United States Postal Service

I thought a lot about if I should put this job in the list.  I have known people who like and totally hate working there.  A government agency, it puts you around people who do not at all fit the BPB lifestyle.  With all that, there are reasons to consider here.  I will break it down into the good, the bad, and the ugly.  You can make your own choice.

The Good

Created as we know it today on July 1, 1971, the USPS replaced the “Post Office.”  Now an independent but government agency, the USPS takes pride that it takes no government funding.  The object of unknown number of jokes, the place needs competent people to run it.  As Newman said, “THE MAIL NEVER STOPS!”  And it does not.  Mail moves 365 days a year.  One big issue of concern after the 9/11 Muslim Terror Attacks on the World Trade Center was what to do with all the mail?  Each tower was its own ZIP code, and while it was clear that every tenant would sooner or later tell the USPS how to forward their mail, they were looking at days to months of mail piling up.  Even what had already been sent would have to be piled up somewhere.

Having about 620,000 employees means that there is room to do all kinds of jobs.  Carrier is what we all think about, and will be the most common.  If you apply, expect carrier to be where you start.  You might remain there forever.  Or not.  They need sorters, desk clerks. mechanics to repair and maintain their fleet of vehicles, supervisors, HR people, the works.

Independent the USPS is, but it is still a government agency.  Most employees will get all federal holidays off.  They still give a classic pension (the reason they have been so on the edge financially the last decade.)  If you want to relocate, moving costs will be on you, but the chance to bid on a job is there.  Double-edge sword here as it will all be based on seniority and having a clean record.

The Bad

The Bad varies here.  I asked one person who I know went to the USPS to work and he described it as “the worst job I have ever had!”  This of course is just one person, but we should face that the USPS is not going to be for everyone.  Some of the negatives I have heard might not be so bad to some guys.  Lets consider.

  • You are tracked to death nowadays.  Check your own mailbox and see if there is a bar-code on it.  Carriers in these areas have to scan each and every box.  One we had forgot his reader and had to re-walk his entire route, scanning them all.  There are standards to where to be when.  If you are behind, you had better pick it up, if you are ahead, you must wait. This is the result of abuse, when I was a kid the mail truck was parked in front of the carrier’s house for at least an hour a day!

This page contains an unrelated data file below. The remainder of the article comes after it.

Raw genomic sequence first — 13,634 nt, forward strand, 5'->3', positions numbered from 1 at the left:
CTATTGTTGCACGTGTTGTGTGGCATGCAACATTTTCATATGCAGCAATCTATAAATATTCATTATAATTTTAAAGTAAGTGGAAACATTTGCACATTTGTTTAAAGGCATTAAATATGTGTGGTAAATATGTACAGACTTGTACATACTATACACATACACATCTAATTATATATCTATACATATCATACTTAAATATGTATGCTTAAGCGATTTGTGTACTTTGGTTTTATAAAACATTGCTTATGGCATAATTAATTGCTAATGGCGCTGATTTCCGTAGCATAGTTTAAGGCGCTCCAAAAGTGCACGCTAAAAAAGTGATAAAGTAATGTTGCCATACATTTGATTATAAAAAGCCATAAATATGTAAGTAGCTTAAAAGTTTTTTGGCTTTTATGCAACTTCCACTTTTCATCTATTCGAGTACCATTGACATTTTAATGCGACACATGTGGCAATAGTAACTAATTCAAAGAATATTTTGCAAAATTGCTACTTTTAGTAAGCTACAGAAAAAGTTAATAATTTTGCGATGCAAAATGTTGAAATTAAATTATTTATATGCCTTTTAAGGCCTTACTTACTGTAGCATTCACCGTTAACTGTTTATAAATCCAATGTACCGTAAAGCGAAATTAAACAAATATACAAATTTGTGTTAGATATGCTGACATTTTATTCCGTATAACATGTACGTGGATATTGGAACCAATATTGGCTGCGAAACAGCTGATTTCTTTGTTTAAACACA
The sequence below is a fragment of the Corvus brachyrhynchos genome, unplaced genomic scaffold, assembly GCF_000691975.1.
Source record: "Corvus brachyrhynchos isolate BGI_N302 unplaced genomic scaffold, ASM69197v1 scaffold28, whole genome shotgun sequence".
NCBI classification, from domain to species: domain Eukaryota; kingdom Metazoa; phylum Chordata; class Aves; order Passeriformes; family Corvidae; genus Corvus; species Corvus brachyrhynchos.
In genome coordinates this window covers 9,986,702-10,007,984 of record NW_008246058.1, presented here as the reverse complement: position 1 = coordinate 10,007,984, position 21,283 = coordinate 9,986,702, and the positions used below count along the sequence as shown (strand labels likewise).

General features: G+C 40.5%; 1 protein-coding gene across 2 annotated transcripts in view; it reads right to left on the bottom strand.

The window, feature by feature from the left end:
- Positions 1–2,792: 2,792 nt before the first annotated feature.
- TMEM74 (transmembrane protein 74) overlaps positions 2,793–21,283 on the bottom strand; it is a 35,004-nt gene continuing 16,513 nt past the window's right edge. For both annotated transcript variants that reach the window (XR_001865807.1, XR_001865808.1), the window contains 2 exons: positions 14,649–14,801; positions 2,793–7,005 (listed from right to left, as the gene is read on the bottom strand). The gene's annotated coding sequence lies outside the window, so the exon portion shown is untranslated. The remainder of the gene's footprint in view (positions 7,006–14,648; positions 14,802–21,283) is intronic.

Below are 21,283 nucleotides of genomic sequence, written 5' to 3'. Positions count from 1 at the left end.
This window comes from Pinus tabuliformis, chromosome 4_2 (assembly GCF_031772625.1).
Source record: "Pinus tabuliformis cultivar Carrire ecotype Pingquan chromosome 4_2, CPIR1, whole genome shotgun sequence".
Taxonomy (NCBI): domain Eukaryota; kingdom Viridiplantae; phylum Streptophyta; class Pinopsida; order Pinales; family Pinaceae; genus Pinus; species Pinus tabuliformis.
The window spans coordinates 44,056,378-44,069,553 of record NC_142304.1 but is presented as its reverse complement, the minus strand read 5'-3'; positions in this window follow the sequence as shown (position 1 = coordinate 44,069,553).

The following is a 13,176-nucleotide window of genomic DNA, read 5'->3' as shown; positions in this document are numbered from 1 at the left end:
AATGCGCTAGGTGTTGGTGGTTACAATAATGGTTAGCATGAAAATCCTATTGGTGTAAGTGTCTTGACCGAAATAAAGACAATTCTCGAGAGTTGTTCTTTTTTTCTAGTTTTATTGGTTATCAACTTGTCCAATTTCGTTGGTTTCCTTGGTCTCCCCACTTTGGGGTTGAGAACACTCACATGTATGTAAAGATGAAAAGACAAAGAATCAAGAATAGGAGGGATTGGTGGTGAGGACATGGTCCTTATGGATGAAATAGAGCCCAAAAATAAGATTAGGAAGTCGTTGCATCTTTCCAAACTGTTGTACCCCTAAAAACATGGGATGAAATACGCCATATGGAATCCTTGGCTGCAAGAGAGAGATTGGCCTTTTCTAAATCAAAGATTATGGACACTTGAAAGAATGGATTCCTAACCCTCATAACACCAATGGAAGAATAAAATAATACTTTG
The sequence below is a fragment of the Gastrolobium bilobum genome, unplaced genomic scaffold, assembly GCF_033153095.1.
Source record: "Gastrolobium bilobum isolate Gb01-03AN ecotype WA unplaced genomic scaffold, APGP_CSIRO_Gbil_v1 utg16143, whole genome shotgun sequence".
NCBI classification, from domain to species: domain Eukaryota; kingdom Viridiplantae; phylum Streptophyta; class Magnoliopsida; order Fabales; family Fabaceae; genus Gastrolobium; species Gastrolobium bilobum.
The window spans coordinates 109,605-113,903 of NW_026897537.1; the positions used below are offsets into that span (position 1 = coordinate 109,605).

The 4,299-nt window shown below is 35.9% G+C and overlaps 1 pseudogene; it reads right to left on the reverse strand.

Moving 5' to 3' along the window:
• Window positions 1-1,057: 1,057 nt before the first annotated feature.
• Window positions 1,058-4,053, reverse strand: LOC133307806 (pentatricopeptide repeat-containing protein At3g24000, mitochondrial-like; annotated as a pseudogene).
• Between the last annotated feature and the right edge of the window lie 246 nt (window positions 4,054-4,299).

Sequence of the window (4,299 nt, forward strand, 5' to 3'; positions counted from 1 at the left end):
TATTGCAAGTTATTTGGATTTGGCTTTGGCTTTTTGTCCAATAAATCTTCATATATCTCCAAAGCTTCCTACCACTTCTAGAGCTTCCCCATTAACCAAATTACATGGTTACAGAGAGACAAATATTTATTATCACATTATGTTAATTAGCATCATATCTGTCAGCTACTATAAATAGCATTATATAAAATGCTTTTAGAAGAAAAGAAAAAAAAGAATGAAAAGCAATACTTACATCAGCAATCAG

• It is a six day a week job.  Mail gets delivered to most places 6 days a week.  You will get some personal days, but forget about having a “normal” weekend.  Forget about Saturday side hustles.  It will be overtime when over 40 hours, thought.
  • It takes a real manliness to do delivery work.  If you have not had to deliver anything to homes, you will be in for a surprise.  Too many people seem to hate putting street numbers on their homes.  Seems simple, but you will in an hour wonder what the deal is.  Others have too small mailboxes, hard to access porches, not to mention dogs.  You will not know this until you try it.  While you may be to mark the occasional delivery a “no number/no find,” they hired you to deliver it, not say why you could not.

The Ugly

The Ugly is more about atmosphere than anything else.  Part of the BPB philosophy is to hang around people who bring you up, not down.  Like many government employees, while they may put in a hard day of work, they do not make the atmosphere that is the most healthy.  Add in top management of this kind of bureaucratic organization, and the place may grind you down.

  • Getting in the door is not going to be fast or easy.  Vets get priority, not a bad thing, but that makes it longer for the rest.  Expect 3-6 months from first application to your start date.  Consider trying to get in seasonally, the USPS hires seasonal sorters, lots of them, for the Christmas season.  Start to look late summer online and occasional signs at USPS facilities.
  • Once hired, you are not full time on staff.  Hours will vary, as low as 1-2 days a month to being worked to death in the aforesaid Christmas season.  Naturally, the longer you are on the more this levels off, but still expect Nov-Jan to be a back-breaker.
  • This is, as I said, not the kind of place that will nurture your plans for a BPB lifestyle.  It is the kind of place where the two biggest topics for discussion are available OT and how long until pension.  Seniority based promotion means you slog forever, waiting for the person in the slot you want to be promoted, retire, or quit.  When you are at a place where a few people are side-hustling and such, you get motivated.  When people care about OT only, so do you.

The choice here is yours.  At the least, it is food in the fridge while other plans come together.  But consider carefully.